As Hong Kong approaches friendlier entry requirements that will take effect this Friday, local event players remain doubtful of a business rebound.
Among the measures that will set in on April 1 are the lifting of a flight ban on nine countries and reduction of hotel quarantine requirement to seven days for all arrivals from overseas.
Liberty Hong Kong, CEO, Portia Hau, told TTGmice: “The easing measures will not benefit inbound MICE, as travellers are still required to serve quarantine for seven days when their average length of stay is three or four nights. Event organisers will not choose a destination with compulsory quarantine. Now, many other destinations in Asia have removed their quarantine requirement. Unless the trip is critical, event organisers will not consider Hong Kong.”
George Kai, deputy general manager, CTSHK Metropole International Travel Service, expressed concerns about the availability of flight capacity and hotel accommodation as Hong Kong opens up. He noted that passenger flights have not fully resumed, while event venues such as Asia-World Expo are now serving as community treatment facilities; a number of hotels are also functioning as quarantine facilities.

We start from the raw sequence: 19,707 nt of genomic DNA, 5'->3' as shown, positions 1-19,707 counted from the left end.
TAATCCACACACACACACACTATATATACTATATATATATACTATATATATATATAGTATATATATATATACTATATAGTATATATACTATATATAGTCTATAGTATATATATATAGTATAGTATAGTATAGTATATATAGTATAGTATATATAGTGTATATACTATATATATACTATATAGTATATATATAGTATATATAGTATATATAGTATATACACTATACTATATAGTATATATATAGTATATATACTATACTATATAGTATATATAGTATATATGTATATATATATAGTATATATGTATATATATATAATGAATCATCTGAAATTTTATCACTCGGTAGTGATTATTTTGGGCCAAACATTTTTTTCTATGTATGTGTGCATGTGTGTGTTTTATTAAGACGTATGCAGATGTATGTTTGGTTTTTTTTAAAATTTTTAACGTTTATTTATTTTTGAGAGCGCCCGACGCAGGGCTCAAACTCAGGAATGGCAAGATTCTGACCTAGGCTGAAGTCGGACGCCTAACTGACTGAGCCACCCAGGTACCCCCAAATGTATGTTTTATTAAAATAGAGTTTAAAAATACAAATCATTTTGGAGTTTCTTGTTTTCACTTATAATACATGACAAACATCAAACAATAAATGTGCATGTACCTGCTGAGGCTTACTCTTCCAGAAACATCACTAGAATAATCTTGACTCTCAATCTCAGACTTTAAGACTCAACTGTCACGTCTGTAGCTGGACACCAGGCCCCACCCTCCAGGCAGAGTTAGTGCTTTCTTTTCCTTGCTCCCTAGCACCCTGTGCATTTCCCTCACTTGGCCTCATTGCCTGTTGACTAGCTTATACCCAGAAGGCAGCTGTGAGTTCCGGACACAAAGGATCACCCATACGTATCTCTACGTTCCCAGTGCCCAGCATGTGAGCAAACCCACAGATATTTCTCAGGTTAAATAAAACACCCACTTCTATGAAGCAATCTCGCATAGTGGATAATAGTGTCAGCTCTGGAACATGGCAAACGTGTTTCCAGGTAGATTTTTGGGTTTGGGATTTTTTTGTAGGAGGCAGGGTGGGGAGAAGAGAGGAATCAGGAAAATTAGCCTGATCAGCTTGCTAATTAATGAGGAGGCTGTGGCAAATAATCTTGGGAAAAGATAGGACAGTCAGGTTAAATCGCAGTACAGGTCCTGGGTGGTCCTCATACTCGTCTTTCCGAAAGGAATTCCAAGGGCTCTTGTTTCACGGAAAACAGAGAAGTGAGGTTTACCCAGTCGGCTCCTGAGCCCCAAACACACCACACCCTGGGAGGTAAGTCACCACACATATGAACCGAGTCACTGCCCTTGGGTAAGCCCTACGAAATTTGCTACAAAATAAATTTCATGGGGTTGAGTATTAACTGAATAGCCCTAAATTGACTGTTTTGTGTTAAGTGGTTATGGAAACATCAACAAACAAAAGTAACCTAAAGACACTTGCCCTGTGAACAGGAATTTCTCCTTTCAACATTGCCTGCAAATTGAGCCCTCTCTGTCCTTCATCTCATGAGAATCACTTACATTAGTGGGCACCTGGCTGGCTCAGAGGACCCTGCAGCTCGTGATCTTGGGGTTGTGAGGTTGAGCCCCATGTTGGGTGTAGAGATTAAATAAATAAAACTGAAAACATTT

Industry players said business events recovery would take time, and some are confident that Hong Kong can rebuild her status as an important business events hub.
“Hong Kong has established herself as a strategic location and entry point to China. We are well equipped and trained for business events. We believe that a favourable business environment, as well as clear and strategic government policies, are crucial to rebuilding Hong Kong’s status as the business hub for Asia,” remarked CTM Asia’s CEO Larry Lo.
“A clear plan can help business leaders and investors in multinational companies to plan better for the future, and most importantly to maintain their operations in Hong Kong,” Lo added.
While Doris Lam, general manager of Momentous Asia Travel & Events, acknowledges that some exhibitions have moved away from Hong Kong, she said the destination should capitalise on her “unique position” as gateway to the Greater Bay Area – a region that connects Guangdong, Hong Kong and Macau – to rebuild the industry.
She sees value in playing up what the Greater Bay Area has to offer for leisure and business travellers.
For now, she said, business events in Hong Kong will continue with their virtual or hybrid formats to overcome social restrictions and travel inconveniences.